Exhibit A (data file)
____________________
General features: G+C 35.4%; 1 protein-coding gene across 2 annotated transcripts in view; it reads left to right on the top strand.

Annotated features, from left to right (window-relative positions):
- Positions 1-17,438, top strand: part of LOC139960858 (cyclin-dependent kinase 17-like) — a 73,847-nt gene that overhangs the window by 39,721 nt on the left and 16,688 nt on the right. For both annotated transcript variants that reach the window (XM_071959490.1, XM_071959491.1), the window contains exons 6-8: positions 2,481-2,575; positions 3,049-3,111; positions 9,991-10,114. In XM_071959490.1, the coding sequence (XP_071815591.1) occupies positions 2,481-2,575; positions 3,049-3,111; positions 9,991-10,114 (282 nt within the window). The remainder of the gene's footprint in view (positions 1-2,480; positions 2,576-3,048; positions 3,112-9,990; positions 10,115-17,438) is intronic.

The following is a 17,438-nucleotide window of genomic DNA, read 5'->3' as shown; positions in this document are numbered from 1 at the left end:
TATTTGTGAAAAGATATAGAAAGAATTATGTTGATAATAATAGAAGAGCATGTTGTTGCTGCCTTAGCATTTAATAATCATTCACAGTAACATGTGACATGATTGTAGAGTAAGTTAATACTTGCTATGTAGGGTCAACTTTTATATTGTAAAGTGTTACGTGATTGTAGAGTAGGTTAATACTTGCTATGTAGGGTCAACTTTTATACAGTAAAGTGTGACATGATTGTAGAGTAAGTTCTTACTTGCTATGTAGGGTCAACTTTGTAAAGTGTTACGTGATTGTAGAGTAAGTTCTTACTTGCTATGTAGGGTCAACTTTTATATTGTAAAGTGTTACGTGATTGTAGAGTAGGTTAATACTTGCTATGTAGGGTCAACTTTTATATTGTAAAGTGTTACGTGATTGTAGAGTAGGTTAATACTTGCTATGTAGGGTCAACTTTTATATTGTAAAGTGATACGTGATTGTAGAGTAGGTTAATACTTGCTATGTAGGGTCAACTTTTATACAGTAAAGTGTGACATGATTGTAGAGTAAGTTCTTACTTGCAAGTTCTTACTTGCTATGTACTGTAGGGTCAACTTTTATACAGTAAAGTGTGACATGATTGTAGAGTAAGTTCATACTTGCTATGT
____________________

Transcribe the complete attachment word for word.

General features: G+C 35.4%; 1 protein-coding gene across 2 annotated transcripts in view; it reads left to right on the top strand.

Annotated features, from left to right (window-relative positions):
- Positions 1-17,438, top strand: part of LOC139960858 (cyclin-dependent kinase 17-like) — a 73,847-nt gene that overhangs the window by 39,721 nt on the left and 16,688 nt on the right. For both annotated transcript variants that reach the window (XM_071959490.1, XM_071959491.1), the window contains exons 6-8: positions 2,481-2,575; positions 3,049-3,111; positions 9,991-10,114. In XM_071959490.1, the coding sequence (XP_071815591.1) occupies positions 2,481-2,575; positions 3,049-3,111; positions 9,991-10,114 (282 nt within the window). The remainder of the gene's footprint in view (positions 1-2,480; positions 2,576-3,048; positions 3,112-9,990; positions 10,115-17,438) is intronic.

The following is a 17,438-nucleotide window of genomic DNA, read 5'->3' as shown; positions in this document are numbered from 1 at the left end:
TATTTGTGAAAAGATATAGAAAGAATTATGTTGATAATAATAGAAGAGCATGTTGTTGCTGCCTTAGCATTTAATAATCATTCACAGTAACATGTGACATGATTGTAGAGTAAGTTAATACTTGCTATGTAGGGTCAACTTTTATATTGTAAAGTGTTACGTGATTGTAGAGTAGGTTAATACTTGCTATGTAGGGTCAACTTTTATACAGTAAAGTGTGACATGATTGTAGAGTAAGTTCTTACTTGCTATGTAGGGTCAACTTTGTAAAGTGTTACGTGATTGTAGAGTAAGTTCTTACTTGCTATGTAGGGTCAACTTTTATATTGTAAAGTGTTACGTGATTGTAGAGTAGGTTAATACTTGCTATGTAGGGTCAACTTTTATATTGTAAAGTGTTACGTGATTGTAGAGTAGGTTAATACTTGCTATGTAGGGTCAACTTTTATATTGTAAAGTGATACGTGATTGTAGAGTAGGTTAATACTTGCTATGTAGGGTCAACTTTTATACAGTAAAGTGTGACATGATTGTAGAGTAAGTTCTTACTTGCAAGTTCTTACTTGCTATGTACTGTAGGGTCAACTTTTATACAGTAAAGTGTGACATGATTGTAGAGTAAGTTCATACTTGCTATGT